Taoism identifies the generative principle or dynamic, as fundamenrally non-conceptual:
"The Tao that can be told is not the eternal Tao;
The name that can be named is not the eternal name.
The nameless is the beginning of heaven and earth.
The named is the mother of ten thousand things."
-Tao Te Ching
Nagarjuna, probably the most defining philosopher of Mahayana thought, expressed Buddhist non-dualism like this:
"To think ‘it is,’ is eternalism,
To think ‘it is not,’ is nihilism:
Being and non-being, The wise cling not to either."
—The Fundamental Verses of the Middle Way
Discussed in relation to Western philosophical tactics here Nagarjuna uses the catuskoti tetralemma to reject all views, including the view of rejecting all views.
The consonance of Daoist & Zen ideas can be seen in the lines by Seng Ts'an, the Third Chinese Patriarch of Zen:
"The Great Way is not difficult for those who have no preferences.
When love and hate are both absent, everything becomes clear and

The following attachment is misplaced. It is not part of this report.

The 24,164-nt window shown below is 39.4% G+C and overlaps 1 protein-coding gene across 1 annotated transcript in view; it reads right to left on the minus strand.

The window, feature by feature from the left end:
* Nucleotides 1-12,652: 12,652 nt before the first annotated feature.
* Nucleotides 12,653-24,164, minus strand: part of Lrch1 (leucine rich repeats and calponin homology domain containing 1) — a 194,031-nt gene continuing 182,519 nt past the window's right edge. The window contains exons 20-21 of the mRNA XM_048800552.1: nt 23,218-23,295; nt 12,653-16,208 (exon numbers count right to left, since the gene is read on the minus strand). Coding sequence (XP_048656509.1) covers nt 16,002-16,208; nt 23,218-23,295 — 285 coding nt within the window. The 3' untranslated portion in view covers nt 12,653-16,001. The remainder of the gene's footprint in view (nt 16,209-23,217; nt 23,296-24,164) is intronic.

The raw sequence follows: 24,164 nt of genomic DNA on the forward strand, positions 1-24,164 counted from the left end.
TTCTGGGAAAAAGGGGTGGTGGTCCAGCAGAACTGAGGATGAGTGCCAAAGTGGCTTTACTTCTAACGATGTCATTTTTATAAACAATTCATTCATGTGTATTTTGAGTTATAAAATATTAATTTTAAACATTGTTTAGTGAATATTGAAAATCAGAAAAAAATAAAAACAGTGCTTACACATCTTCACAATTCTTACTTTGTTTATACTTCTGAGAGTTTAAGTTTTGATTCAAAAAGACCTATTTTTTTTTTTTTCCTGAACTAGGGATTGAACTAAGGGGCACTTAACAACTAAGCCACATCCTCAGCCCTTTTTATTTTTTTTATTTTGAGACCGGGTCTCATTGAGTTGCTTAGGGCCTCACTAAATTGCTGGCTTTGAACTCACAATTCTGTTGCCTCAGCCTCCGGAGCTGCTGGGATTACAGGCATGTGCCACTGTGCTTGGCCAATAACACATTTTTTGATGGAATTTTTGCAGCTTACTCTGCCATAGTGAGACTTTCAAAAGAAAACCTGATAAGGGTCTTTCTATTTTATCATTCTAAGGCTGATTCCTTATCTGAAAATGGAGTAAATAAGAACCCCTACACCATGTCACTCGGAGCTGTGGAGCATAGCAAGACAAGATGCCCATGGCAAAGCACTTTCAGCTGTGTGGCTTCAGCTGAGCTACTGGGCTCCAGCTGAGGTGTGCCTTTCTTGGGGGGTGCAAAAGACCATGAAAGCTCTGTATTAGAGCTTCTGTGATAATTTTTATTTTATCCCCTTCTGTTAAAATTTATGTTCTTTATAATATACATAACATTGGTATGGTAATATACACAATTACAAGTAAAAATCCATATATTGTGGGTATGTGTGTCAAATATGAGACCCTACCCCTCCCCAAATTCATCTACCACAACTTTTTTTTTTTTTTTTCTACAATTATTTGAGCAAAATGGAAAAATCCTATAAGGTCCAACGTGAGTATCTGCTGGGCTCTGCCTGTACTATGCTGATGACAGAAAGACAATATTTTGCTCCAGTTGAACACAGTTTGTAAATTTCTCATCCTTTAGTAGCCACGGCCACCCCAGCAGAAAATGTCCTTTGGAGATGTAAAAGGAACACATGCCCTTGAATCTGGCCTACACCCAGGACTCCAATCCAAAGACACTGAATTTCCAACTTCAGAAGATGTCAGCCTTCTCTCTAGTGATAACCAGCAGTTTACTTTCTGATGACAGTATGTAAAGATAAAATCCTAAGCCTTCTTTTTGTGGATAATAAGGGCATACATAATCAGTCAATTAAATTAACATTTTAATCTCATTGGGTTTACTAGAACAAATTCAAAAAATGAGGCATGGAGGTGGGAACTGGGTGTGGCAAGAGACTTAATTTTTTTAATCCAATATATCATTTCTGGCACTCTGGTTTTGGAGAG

Make the smallest distinction, however, and heaven and
earth are set infinitely apart.
If you wish to see the truth, then
hold no opinions for, or against, anything.
To set up what you like
against what you dislike is the disease of the mind.
When the deep
meaning of things is not understood, the mind's essential peace is
disturbed to no avail."
-from the poem Hsinhsinming (verses on Faith in Mind)
For a Western audience, I would tentatively describe this as a type of mystic practice, directing attention to experiences over ideas - and specifically directly experiencing enlightenment, as a non-dual state ("No ignorance and also no extinction of it,
and so forth until no old age and death and also no extinction of them" as the Heart Sutra puts it), as part of what many consider the defining creed of Zen:
A direct transmission outside the Scriptures,
Not dependent on words and letters,
Directly pointing to one's own mind
Seeing into one's own nature.
-attributed to Bodhidharma, but thought by scholars to be from much later.
The word 'shaman' is thought to derive from 'sramana', Sanskrit for a usually Buddhist ascetic hermit or wanderer. Some Zen Transmission Of The Lamp texts describe encounters with basically shamans (probably wuist practicioners of Chinese folk religion), and a strand of Zen can be described as reacting dialogically or synchretising with their roles/acts.